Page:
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Clifford Chance

Clifford Chance
Data<br />


Talking Tech

The EU Data Act proposal: data access

Data Privacy Antitrust 2 May 2023

The EU's proposed Data Act is intended to unlock the potential of the data economy in the era of cloud computing and the Internet of Things (IoT) (see our previous article: The EU Data Act proposal and its interaction with competition, privacy, and other recent EU regulations). The Data Act proposal seeks to achieve this through three pillars: (1) access to data, (2) interoperability and portability of data and (3) data sharing and pooling. We devote this second post to the first pillar: access to data.

Access to data

One of the major policy concerns with regard to data generated by IoT products or related services is that such data is not always easily accessible to users. This results in users being unable to obtain data necessary to make use of providers of relevant services, such as repairs; Access to data by users and or user-authorised third parties can be crucial to helping businesses launch innovative, and possibly more efficient and convenient, services related to an IoT product.

The Data Act proposal establishes legal obligations to make IoT-generated data available to the following actors in certain circumstances:

  • Users of IoT products or related services, by making the data directly accessible to the user or made available to the user upon request;
  • Third parties (excluding undertakings that provide core platform services that have been designated as a gatekeeper), if requested by the user; and
  • Public sector bodies and European Union (EU) institutions, agencies or bodies, on the basis of an exceptional need to use the data requested (e.g. respond to, prevent or recovery from a public emergency).

Competition: rights to, and enforcement of, access to data

Large firms with many users, particularly online platforms and intermediation services, data aggregators, social network providers and search engines have come under scrutiny for allegedly collecting vast amounts of data from their users, raising potential concerns around their ability to use such data to place competing firms (without the same access to data or customers) at a competitive disadvantage. In relation to dominant undertakings, such concerns have led to allegations of leveraging or self-preferencing, typically when such undertakings are vertically integrated across two markets. Such concerns were identified by the European Commission in its impact assessment of the Digital Markets Act (DMA), ex-ante regulation in part inspired by European competition law.  Allegations along these lines have also been identified in recent European Commission investigations, such as AT.40670 Google - AdTech and Data-related practices, as well as its IoT sector enquiry. That being said, self-preferencing is still a relatively novel theory of harm, and by no means necessarily detrimental to consumer welfare, which is important to consider when assessing how competition law and policy approaches data-related practices that purport to give rise to such concerns.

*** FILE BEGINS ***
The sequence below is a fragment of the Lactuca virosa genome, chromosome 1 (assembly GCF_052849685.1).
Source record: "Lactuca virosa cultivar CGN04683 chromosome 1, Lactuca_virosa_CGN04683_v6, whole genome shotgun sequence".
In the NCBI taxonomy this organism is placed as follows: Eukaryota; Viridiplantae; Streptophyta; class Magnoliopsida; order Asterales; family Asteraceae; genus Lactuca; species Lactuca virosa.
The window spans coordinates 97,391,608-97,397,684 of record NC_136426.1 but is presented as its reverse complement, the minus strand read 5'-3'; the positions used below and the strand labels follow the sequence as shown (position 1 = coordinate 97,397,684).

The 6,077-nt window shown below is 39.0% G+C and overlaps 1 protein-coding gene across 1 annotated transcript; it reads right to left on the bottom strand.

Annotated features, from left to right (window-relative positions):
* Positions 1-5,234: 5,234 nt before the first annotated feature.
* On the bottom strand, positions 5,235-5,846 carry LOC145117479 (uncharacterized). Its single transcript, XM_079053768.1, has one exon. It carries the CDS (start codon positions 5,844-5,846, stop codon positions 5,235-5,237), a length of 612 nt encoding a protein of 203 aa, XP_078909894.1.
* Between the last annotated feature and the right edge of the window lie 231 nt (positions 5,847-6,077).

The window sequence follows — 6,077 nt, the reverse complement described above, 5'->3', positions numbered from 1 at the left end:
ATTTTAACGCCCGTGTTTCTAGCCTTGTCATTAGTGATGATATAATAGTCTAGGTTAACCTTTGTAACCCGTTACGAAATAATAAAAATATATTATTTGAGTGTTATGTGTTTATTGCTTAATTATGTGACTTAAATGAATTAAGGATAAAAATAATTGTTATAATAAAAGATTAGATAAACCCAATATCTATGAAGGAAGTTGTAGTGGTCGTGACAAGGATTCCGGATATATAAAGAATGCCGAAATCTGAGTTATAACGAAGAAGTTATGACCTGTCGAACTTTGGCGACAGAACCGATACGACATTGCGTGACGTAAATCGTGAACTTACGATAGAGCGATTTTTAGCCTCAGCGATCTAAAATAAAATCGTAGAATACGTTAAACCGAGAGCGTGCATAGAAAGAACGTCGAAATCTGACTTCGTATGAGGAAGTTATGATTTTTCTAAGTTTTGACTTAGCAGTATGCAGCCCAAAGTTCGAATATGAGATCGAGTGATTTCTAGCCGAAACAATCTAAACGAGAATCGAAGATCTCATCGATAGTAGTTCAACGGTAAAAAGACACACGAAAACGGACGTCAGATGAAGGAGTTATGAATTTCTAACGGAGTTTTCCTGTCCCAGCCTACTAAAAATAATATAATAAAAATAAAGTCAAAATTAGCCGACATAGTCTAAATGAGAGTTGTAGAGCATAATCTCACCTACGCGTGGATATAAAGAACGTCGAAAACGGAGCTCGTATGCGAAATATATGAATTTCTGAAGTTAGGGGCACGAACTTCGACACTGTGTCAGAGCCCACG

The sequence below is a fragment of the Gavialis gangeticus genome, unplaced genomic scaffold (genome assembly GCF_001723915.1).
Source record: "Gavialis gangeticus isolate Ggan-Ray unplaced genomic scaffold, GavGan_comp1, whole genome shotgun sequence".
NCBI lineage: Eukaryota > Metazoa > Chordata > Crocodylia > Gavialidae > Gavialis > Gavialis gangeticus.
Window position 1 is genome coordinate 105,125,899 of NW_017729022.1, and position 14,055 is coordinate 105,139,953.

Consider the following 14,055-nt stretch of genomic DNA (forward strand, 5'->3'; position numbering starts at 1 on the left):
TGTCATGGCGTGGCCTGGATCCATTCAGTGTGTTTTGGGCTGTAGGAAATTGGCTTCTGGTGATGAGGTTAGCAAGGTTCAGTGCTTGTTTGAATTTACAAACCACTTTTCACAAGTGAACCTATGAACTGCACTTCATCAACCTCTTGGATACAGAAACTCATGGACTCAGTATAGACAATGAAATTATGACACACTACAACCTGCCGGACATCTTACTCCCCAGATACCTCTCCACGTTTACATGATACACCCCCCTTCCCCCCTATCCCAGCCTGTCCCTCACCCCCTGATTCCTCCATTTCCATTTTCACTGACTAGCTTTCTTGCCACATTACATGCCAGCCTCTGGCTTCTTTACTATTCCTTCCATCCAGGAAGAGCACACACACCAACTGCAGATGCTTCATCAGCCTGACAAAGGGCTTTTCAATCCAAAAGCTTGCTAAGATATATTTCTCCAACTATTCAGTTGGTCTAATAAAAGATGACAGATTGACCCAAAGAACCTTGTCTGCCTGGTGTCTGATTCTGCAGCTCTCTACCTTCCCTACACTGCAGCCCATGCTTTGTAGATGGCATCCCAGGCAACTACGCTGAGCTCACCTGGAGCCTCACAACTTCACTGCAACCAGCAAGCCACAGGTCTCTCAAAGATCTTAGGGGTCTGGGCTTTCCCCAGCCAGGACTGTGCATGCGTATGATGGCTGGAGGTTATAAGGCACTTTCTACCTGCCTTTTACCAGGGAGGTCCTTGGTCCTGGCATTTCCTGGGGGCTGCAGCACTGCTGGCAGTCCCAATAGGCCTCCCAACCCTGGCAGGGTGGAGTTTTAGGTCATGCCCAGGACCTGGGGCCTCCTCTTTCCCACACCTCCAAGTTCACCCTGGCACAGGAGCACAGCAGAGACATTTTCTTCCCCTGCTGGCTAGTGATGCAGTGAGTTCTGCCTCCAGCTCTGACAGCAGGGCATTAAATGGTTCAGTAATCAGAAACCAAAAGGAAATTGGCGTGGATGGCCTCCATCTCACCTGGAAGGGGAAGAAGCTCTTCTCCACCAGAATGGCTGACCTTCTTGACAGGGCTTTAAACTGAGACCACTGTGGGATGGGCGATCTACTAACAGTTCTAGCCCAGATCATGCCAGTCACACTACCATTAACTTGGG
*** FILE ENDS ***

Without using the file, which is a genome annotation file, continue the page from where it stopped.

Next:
How competition law has attempted to remedy such concerns by enforcing data access

Traditionally, European competition law has sought to remedy concerns around barriers to entry and leveraging that can arise from the accumulation of, and access to, data under the framework in Article 102 of the Treaty on the Functioning of the European Union (TFEU) (which prohibits abusive behaviour by companies holding a dominant position on any given market)  and the “essential facilities” doctrine (according to which refusal by a dominant company to grant assess to an essential facility that it controls constitutes an abuse of a dominant position if the refusal has significant restrictive effects on competition). The related line of case law and Article 102 guidance have set a very high threshold for when dominant firms must share their property with competitors, in light of the risks around stifling innovation and reducing incentives to invest, thereby reducing competition in the long-run. However, the application of Article 102 in the context of “digital markets” in addressing the potential data-related concerns noted above has been questioned and debated. The perceived shortcomings of existing competition law to remedy data related concerns have led to the DMA imposing new obligations on “gatekeepers”[1] requiring them to give competitors and end users access to different types of data, as well as restricting how “gatekeepers” can collect and use data from across their “core platform services”.[2]

Impact of the Data Act proposal on competition

The DMA only subjects “gatekeepers” to its data access requirements, and existing competition laws do not typically mandate data sharing between companies outside of the essential facilities framework. The Data Act has been proposed as a way of promoting competition in aftermarkets for IoT products by giving users (and their representatives) the ability to request that the data generated by their use of a product or related service be shared with a third party for purposes determined by the users, albeit the Data Act proposal prevents the sharing of data with companies designated as "gatekeepers" under the DMA.[3] It remains to be seen whether such data access rights will in practice result in an increase in competition in the aftermarkets for IoT products given certain hurdles. For example, the scope of data that can be shared, if limited to raw data, may not be sufficient to promote competition as that may require access to aggregated data. Further, Article 5 of the Data Act proposal requires that third parties get access to users' IoT data under fair, reasonable, and non-discriminatory (FRAND) terms. This gives rise to the possibility of disputes in relation to the FRAND terms. Furthermore, the restriction on the sharing of IoT data with "gatekeepers" is not aligned with the goal of promoting competition in aftermarkets where "gatekeepers" could also be (potential) competitors.